As long as no pain sensations are felt such as sharp stabbing, burning or tingling you remain in the pose for a significant period of time. If pain is present you must come out of the pose immediately.
It should only be done in the evening
Nonsense! Try yin in the morning, midday and evening. Yin can be a powerful way to start your day. With presence, breath, clarity of mind and the ability to make clear decisions without clouded thought. Lord knows that decisions based on anxiety and stress rarely run smoothly.
When you choose to take a yin class really depends on your intention for the practice. For example, do you want to increase energy flow and remove any blockages, improve joint and connective tissue health or awaken yourself to presence/mindfulness.Yin is certainly not limited to evenings.
You can benefit from Yin at various times of the day such as
- Early morning when you have a stressful day ahead that requires focus and attention.
- In the evening to quieten and calm the mind before sleep.
- Any time during the day to balance your busy (yang) energy and let go of unwanted drama.
- After traveling, especially when your body have been in the same position for some time.
- To conserve energy during menstruation.
Practicing with intention, paying attention and accepting how you feel and think during will see you reaching your purpose for your practice.
Yin is only for the elderly or beginners
Again so far from the truth it hurts. Yin is for everyone. From the yogi beginner, the yogi dabbler, to the elderly and advanced yogi/yogini. We all have different “edges” to play with regardless of where we come from. There are many modifications to a pose and there is no right or wrong way to look. Any expectations or personal judgements on where you should be are left at the studio door thank you very much.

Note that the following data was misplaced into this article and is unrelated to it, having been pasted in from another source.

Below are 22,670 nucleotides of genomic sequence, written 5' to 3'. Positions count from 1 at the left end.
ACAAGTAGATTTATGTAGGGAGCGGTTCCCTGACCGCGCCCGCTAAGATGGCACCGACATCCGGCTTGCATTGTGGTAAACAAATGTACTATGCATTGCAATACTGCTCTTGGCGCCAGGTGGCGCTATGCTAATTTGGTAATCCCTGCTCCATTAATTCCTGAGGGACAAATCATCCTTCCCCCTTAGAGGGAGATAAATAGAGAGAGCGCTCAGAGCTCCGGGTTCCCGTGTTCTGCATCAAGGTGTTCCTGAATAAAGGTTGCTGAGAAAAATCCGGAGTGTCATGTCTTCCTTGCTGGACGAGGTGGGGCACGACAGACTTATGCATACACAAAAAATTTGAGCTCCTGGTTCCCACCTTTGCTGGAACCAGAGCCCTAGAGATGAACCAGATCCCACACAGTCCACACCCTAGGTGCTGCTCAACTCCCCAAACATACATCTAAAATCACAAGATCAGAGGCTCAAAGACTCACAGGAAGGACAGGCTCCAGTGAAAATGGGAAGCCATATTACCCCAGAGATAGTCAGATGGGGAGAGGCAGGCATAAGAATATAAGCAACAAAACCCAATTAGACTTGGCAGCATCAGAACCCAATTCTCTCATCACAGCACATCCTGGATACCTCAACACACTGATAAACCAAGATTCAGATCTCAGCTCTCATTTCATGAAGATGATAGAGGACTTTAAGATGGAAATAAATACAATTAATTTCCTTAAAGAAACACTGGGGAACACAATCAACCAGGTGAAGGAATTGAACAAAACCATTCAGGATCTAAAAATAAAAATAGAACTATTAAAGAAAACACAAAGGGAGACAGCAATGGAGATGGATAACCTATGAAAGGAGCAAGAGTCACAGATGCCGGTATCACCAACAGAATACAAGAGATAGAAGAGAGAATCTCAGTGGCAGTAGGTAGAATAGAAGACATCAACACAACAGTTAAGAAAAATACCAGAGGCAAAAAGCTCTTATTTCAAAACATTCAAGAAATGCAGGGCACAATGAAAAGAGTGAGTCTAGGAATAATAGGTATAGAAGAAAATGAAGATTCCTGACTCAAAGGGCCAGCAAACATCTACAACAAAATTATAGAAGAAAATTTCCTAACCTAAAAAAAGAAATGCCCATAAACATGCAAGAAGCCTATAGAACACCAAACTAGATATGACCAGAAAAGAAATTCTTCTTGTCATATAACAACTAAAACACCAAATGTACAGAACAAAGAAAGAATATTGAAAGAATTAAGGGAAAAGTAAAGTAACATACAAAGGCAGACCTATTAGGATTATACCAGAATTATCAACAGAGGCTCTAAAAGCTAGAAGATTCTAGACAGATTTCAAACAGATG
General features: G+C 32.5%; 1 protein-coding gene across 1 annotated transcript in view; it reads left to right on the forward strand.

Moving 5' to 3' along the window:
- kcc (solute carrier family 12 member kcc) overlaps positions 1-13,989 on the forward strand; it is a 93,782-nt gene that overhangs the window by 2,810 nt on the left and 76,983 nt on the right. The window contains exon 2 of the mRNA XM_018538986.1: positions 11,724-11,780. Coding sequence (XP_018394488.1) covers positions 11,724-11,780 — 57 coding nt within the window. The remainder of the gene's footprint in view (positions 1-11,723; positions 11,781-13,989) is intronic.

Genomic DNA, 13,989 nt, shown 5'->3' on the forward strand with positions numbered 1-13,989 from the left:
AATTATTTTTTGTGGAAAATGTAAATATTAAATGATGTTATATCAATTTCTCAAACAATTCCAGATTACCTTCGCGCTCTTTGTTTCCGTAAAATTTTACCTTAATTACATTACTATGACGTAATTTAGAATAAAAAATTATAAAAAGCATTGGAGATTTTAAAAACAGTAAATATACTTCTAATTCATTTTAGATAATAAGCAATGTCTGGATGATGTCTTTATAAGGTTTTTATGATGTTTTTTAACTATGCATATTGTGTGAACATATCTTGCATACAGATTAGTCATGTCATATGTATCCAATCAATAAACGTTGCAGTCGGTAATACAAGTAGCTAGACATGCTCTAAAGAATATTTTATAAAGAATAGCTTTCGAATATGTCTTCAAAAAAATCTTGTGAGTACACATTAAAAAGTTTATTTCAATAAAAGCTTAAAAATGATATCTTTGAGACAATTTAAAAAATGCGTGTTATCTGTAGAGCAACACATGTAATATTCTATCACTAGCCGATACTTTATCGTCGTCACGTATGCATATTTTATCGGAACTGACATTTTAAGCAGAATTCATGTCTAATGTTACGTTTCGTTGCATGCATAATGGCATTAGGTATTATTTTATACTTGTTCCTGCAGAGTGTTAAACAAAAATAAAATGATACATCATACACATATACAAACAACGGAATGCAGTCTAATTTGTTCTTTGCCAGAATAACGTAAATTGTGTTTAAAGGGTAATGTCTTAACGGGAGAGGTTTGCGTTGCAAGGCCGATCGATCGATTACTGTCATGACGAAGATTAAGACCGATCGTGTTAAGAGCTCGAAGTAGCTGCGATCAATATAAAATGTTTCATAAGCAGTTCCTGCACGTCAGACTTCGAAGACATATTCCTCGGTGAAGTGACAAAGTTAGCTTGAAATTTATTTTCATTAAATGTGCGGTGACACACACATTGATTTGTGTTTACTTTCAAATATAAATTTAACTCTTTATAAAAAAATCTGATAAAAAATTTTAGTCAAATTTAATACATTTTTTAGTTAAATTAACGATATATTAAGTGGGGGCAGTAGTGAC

Yin is the same as restorative yoga
This common thought is a bit of a grey one and is hotly debated out there in the yoga sphere. Personally I believe there are some clear differences between Yin and Restorative yoga. Restorative yoga is a very gentle practice which is specific to those who are injured or ill. Those who want to restore the quality of life that they may have lost. Restoring a somewhat “unhealthy” body to health. Long holds are held that address concerns specific to the person. Restorative yoga does not deeply stress the tissues or move people beyond their zone of comfort.
Yin yoga on the other hand involves long holds and steady stresses of connective tissues, giving them the opportunity to rebuild and is more about encouraging a healthy body to be its best version.
Having said this, when very carefully applied, yin may help with the recovery of damaged tissues. The key here is for you, the student to pay close attention to your practice as your teacher can not experience what you experience. I would suggest those who have severe injuries or illness to seek advice and go for the gentler, more restorative class.
I hope that I have nourished your curiosity of Yin yoga. Enough for you to dabble in a few classes and fill up on the juice Yin breathes. I also hope that aside from my palpable love of Yin that you have also understood the importance of nourishing both Yin and Yang practice in your life.
Enough said really now go forth and frolick in all things YIN.
A mantra to adopt when in a Yin class “We don't use our body to get into a pose, we use the pose to get into our body”. Bernie Clark